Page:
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Indonesia Court Rejects Appeal by Australians on Death Row

  • VOA News

FILE - This combination of two file photos from Jan. 24, 2006, left, and Jan. 26, 2006 shows Australian drug traffickers Myuran Sukumaran, left, and Andrew Chan during their trial in Bali, Indonesia.

FILE - This combination of two file photos from Jan. 24, 2006, left, and Jan. 26, 2006 shows Australian drug traffickers Myuran Sukumaran, left, and Andrew Chan during their trial in Bali, Indonesia.

An Indonesian court has rejected a desperate appeal for clemency by two Australian drug traffickers on death row, in a case that has soured relations between Indonesia and Australia.

President Joko Widodo has refused to grant clemency for the two prisoners. The Jakarta court on Tuesday ruled he was within his right to do so and that it could not overturn that decision.

Australia's government has put increasing diplomatic pressure on Indonesia to spare the two Australians, Myuran Sukumaran and Andrew Chan, who are set to be executed by a firing squad.

President Widodo on Tuesday insists his government will go ahead with the execution of the two Australians and nine others on death row, and warned foreign governments against trying to delay the matter.

"Do not intervene in executions. This is Indonesia's judicial and political sovereignty," said Widodo. The president said he has taken calls from the leaders of France and Brazil, who also have citizens on death row.

The two Australians originally were scheduled to be killed in February, but have delayed the move for up to a month because of what they say are logistical reasons.

The prisoners headed a group of nine Australians, known as the Bali Nine, arrested 10 years ago after attempting to smuggle more than eight kilograms of heroin to Australia from Indonesia.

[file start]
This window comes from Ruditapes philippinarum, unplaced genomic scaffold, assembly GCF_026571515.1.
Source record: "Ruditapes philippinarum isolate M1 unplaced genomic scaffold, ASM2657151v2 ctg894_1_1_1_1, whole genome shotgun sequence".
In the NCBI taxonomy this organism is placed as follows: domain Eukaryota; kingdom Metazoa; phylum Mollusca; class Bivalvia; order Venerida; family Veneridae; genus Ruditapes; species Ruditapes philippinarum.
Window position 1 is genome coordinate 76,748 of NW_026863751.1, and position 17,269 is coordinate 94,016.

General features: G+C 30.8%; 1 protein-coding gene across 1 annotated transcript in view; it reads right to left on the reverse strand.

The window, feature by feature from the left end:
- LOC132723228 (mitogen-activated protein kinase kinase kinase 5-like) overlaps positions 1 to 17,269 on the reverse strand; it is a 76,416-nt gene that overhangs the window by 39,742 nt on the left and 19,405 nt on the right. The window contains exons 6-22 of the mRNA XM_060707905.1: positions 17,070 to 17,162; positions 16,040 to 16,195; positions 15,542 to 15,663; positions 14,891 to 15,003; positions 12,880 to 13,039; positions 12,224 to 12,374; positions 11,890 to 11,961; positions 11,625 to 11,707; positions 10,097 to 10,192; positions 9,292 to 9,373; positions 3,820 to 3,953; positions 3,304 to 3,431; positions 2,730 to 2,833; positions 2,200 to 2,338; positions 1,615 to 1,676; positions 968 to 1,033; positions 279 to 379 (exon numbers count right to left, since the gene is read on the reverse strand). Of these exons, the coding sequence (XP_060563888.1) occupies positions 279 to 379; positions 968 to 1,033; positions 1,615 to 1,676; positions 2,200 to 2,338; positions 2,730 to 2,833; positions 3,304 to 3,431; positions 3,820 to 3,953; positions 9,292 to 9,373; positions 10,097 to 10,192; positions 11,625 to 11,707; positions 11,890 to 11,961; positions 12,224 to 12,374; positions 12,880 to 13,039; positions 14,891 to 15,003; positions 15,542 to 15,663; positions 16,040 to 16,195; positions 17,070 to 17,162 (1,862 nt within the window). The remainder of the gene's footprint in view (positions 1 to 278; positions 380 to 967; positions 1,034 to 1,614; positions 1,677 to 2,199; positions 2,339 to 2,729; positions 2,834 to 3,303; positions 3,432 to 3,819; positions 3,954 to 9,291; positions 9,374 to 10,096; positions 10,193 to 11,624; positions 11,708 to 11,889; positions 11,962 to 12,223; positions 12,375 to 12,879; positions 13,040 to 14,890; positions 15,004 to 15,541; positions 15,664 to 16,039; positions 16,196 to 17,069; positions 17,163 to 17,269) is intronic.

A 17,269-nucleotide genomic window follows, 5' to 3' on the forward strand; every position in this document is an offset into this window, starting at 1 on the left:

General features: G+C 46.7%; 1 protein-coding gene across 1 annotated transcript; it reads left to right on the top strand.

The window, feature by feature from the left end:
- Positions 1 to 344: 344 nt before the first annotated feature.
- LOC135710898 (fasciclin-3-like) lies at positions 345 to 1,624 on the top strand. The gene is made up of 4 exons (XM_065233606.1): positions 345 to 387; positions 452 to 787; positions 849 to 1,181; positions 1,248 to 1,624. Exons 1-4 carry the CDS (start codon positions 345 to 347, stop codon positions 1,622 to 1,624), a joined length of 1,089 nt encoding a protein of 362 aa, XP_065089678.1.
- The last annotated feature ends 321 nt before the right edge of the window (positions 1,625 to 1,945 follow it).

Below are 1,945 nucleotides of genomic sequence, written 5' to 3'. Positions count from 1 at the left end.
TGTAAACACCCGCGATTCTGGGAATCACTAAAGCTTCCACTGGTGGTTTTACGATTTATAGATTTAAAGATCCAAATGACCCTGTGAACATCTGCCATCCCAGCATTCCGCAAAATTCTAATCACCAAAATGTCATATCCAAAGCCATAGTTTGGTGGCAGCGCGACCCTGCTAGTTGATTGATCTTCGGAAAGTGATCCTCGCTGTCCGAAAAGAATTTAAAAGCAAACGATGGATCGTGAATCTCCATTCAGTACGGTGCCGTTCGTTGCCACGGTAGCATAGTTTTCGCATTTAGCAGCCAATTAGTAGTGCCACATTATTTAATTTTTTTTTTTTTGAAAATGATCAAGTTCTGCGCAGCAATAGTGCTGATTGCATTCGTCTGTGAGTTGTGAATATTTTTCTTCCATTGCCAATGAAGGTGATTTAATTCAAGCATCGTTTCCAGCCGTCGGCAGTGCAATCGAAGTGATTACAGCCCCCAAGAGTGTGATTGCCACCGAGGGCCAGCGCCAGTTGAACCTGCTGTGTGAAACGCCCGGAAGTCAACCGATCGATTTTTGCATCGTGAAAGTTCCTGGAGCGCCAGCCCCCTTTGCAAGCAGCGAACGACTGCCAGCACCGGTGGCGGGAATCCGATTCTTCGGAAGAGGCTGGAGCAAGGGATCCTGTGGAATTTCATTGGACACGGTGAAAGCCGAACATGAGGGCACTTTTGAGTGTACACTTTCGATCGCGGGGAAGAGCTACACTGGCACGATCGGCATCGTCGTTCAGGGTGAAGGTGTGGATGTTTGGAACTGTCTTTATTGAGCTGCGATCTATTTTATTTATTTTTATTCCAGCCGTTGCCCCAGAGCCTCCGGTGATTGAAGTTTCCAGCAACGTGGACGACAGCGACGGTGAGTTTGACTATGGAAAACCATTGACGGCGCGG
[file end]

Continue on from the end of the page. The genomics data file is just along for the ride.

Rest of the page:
Lawyers for the two Australians said they plan to appeal the Tuesday court decision.

“According to the judge, the president's rejection of [the] clemency petition is not an administrative act so this court does not have the jurisdiction to accept our case,” said Todung Mulya Lubis, a lawyer for the two men. “We plan to appeal today's court decision. We have two weeks to file an appeal. If the law is respected, the execution should be postponed until the legal process is over.”

The case threatens to worsen relations between Australia and Indonesia, which were already damaged after it was revealed in late 2013 that Australia had been spying on top Indonesian leaders. Australia has said it would consider recalling its ambassador to Indonesia in protest if the executions take place.

Brazil and the Netherlands have already pulled their ambassadors after Indonesia executed two of their citizens on drug offenses last month.

Brazil took the further step of refusing to allow Indonesia's new ambassador to take part in a credentials ceremony, prompting the Southeast Asian country to recall him back to Jakarta in protest.

Indonesia was also re-evaluating the purchase of fighter jets and rocket launchers from Brazil due to the diplomatic row, the Jakarta Post reported earlier on Tuesday, quoting Indonesian Vice President Jusuf Kalla.

Some material for this report came from Reuters.

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